Hashtag activism, conspiracy theories, and the truth about human trafficking
by Ruthi Hoffman Hanchett
Recently, my social media feed has been flooded with posts, images, and hashtags about human trafficking. As someone who has been actively engaged, learning, teaching, and advocating for the abolition of human trafficking for 20 years, I am glad to see so much interest. Yet, I am concerned that the trend is linked to sensationalized and false narratives driven by conspiracy theories and misinformation, that do not do the public or the real victims of human trafficking any good.
When friends first started asking me about Wayfair, I did a deep dive into the reports and conspiracy theories behind them. What I learned (and am still learning) is that there is a growing trend linking child sex trafficking to everything from devil worship, to online cabinet and pillow sales, to the ‘danger of wearing masks,’ to powerful, blood-drinking elites in Washington and Hollywood with secret tunnels from the Whitehouse to pizza parlors. While I cannot refute every claim (check out NCOSE’s[i] statement for an excellent response), what bothered me most about these stories and claims is that they do not fit the narrative of what we know to be true about human trafficking.
When it comes to human trafficking, the public often thinks in images of kidnapped girls smuggled in car trunks with rope-bound hands, sold for sex, by scary-looking traffickers, lurking in dark corners.
But the truth is, most of the estimated 40 million[ii] victims of human trafficking around the globe are actually exploited for their labor. They may be immigrants in the U.S. working under unsafe conditions, with little to no pay, because they fear deportation. Or they may be in South East Asia, where the greatest number of slaves currently reside, and girls may be sold in marriage, while entire families toil to pay off a small debt.
When it comes to sex trafficking in America, and specifically children, the reality is, most children are not kidnaped and forced into commercial sex. The commercial sexual exploitation of children (CSEC) is often a long process of grooming, where a trafficker may look like a boyfriend, a business partner, or even a relative. Most children are sexually abused by people they know and lured into a life of abuse by false promises and coercive relationships.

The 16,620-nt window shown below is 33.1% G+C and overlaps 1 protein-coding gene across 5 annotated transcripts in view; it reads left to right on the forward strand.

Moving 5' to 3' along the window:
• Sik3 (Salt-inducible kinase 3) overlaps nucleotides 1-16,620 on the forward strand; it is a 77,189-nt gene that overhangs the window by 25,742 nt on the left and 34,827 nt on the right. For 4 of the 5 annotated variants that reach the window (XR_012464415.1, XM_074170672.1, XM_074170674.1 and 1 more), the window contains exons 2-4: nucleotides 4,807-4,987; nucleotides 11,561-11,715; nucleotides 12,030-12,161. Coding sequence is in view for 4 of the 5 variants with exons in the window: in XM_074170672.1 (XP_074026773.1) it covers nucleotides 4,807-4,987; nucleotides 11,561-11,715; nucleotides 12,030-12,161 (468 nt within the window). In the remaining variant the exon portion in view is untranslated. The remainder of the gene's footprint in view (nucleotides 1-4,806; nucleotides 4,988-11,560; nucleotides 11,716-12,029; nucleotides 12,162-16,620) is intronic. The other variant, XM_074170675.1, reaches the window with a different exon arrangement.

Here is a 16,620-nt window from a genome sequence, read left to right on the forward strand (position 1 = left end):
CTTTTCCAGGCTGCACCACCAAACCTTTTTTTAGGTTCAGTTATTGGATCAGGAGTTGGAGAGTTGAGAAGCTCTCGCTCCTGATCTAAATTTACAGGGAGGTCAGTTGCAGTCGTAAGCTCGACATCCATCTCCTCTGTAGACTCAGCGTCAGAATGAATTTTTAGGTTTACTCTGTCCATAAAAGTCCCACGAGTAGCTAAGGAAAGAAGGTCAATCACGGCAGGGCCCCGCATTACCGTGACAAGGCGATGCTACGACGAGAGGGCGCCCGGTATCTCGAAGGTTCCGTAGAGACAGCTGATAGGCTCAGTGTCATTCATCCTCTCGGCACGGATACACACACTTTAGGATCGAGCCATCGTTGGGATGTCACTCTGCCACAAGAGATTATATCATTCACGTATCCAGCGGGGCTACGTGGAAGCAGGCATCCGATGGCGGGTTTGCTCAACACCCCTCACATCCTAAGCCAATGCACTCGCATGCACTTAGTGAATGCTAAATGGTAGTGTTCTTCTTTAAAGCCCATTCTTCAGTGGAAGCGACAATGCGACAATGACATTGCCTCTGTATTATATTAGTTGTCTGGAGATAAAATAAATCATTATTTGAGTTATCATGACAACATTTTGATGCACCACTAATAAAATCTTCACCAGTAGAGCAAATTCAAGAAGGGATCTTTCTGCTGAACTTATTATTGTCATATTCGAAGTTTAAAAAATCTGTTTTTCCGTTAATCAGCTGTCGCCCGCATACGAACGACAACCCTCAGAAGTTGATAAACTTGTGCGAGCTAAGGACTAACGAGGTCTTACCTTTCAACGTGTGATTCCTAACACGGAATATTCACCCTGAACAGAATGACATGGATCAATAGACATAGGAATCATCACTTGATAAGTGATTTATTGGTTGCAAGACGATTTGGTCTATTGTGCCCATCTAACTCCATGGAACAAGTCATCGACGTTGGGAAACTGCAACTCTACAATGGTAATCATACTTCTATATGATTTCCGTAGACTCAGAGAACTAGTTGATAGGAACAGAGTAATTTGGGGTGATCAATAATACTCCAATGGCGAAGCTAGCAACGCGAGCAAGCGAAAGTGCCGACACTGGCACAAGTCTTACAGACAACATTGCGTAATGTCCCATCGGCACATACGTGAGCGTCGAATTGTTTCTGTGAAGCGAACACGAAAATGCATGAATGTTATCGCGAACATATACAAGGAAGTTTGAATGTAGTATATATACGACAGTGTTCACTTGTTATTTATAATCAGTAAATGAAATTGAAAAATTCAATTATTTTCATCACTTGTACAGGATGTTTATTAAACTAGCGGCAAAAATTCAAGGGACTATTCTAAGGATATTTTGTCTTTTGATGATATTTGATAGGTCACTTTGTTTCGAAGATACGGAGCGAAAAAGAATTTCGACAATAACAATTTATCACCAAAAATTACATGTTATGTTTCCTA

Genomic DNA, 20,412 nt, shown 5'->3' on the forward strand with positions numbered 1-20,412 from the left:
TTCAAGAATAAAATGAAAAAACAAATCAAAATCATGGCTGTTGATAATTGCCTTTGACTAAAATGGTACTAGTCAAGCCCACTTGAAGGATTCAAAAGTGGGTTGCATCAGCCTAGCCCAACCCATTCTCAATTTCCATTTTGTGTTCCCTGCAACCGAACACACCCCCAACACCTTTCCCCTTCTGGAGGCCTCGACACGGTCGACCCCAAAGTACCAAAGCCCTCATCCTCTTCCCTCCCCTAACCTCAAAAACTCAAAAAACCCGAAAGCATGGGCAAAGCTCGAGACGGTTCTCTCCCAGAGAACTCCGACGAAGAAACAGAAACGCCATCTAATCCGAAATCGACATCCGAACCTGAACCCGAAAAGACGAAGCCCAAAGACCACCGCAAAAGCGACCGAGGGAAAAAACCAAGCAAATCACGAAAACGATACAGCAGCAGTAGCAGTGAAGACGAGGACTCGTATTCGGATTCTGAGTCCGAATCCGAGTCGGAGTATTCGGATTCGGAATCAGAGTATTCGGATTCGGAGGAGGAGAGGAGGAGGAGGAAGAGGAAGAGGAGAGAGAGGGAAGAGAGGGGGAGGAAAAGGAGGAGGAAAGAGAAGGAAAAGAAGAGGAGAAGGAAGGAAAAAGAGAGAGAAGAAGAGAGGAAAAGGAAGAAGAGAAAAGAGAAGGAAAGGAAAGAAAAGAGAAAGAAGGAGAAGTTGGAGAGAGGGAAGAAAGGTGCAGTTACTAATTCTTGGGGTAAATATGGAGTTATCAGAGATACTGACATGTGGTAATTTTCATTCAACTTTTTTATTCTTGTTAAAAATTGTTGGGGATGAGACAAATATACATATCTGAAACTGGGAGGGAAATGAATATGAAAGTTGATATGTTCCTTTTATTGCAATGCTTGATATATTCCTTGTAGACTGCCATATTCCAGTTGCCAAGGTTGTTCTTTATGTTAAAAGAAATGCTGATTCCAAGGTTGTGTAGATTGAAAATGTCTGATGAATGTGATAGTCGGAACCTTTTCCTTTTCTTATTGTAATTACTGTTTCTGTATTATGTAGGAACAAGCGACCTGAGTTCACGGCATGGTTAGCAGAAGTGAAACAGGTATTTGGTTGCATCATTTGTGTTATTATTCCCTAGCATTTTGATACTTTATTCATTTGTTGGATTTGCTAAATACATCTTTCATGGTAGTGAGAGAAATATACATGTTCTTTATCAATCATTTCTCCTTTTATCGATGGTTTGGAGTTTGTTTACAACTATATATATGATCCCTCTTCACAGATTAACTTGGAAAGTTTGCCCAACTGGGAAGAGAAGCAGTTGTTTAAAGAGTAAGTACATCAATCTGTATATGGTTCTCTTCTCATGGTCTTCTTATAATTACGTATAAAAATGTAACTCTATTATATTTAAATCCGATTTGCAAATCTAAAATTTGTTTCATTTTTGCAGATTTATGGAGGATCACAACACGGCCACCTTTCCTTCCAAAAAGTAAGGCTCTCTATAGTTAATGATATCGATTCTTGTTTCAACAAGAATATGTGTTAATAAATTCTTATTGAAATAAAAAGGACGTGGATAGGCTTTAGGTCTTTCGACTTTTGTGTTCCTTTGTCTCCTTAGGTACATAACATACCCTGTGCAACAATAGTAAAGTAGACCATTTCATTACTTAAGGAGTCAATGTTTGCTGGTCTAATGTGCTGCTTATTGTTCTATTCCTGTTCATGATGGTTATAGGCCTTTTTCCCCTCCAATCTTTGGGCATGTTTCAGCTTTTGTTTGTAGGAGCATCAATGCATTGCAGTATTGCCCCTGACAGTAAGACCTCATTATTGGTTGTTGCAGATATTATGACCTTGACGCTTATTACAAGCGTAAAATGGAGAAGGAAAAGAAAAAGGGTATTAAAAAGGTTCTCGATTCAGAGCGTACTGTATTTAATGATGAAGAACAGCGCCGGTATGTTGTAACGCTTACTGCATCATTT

Thorn’s survivor survey [iii] shows that, “traffickers invest heavily in gaining trust, with 88% of victims saying their trafficker told them they would take care of them, 83% responding that the trafficker bought them things, and 73% noting that the trafficker told them they loved them.”
These traffickers and the people who commercially sexually abuse children are not just the elite with power, money and fame like [iv]Jeffrey Epstein, but they are also every day average people of all classes, races, and ethnicities (see the recent arrests in Fresno [v]).
However, statistically, the victims of CSEC are not the young, innocent looking little girls we see in the social media posts, but sadly those whom our society has already failed. The majority of children who are commercially sexually exploited have experienced sexual abuse, run away from difficult homes, and/or been involved in the foster care system.
- The National Foster Youth Initiative reports 60% of all CSEC victims have histories in the child welfare system. [vi]
- Children of color are disproportionately victimized in commercial sexual exploitation in the U.S. [vii]
- The U.S. Bureau of Justice Statistics found children of color (mostly Black and Lantinx) made up 358 of the 460 (78%) cases of child sex trafficking investigated by the U.S. Department of Justice between 2008 and 2010.[viii]
The “top that,” sensationalized storytelling of popular media may bring attention to the issue, but in quiet moments, survivors have shared that these extreme narratives can make them feel like their real experiences don’t matter as much, or are not worthy of our compassion. I fear that the salacious reports of stolen children hiding in cabinet will prevent us from seeing the real victims walking the streets at night or washing our dishes in the back of the restaurant.
We cannot let the drive to find the most emotionally extreme story prevent us from the empathy due to all victims, or to ignore the warning signs of the subtle ways most trafficking victims are groomed and exploited in our own communities.
Until we are willing to have an honest conversation about the intersections of race, poverty, sexual abuse, and the shadow economy supported by undocumented immigrants, we will not make significant progress to help the true victims of human trafficking in the U.S.
Human trafficking is all those things that make for a good conspiracy theory: secretive, nefarious, and hidden right before our eyes. But human trafficking does not require unproven conspiracy theories or powerful elites to make it true; it is alive and well and happening in our own communities today. We need to move beyond what some have called, “hashtag activism” and celebrity-narrated rescue operatives, to do the long, hard work of investing budget and time to address the root causes and end the demand for human trafficking.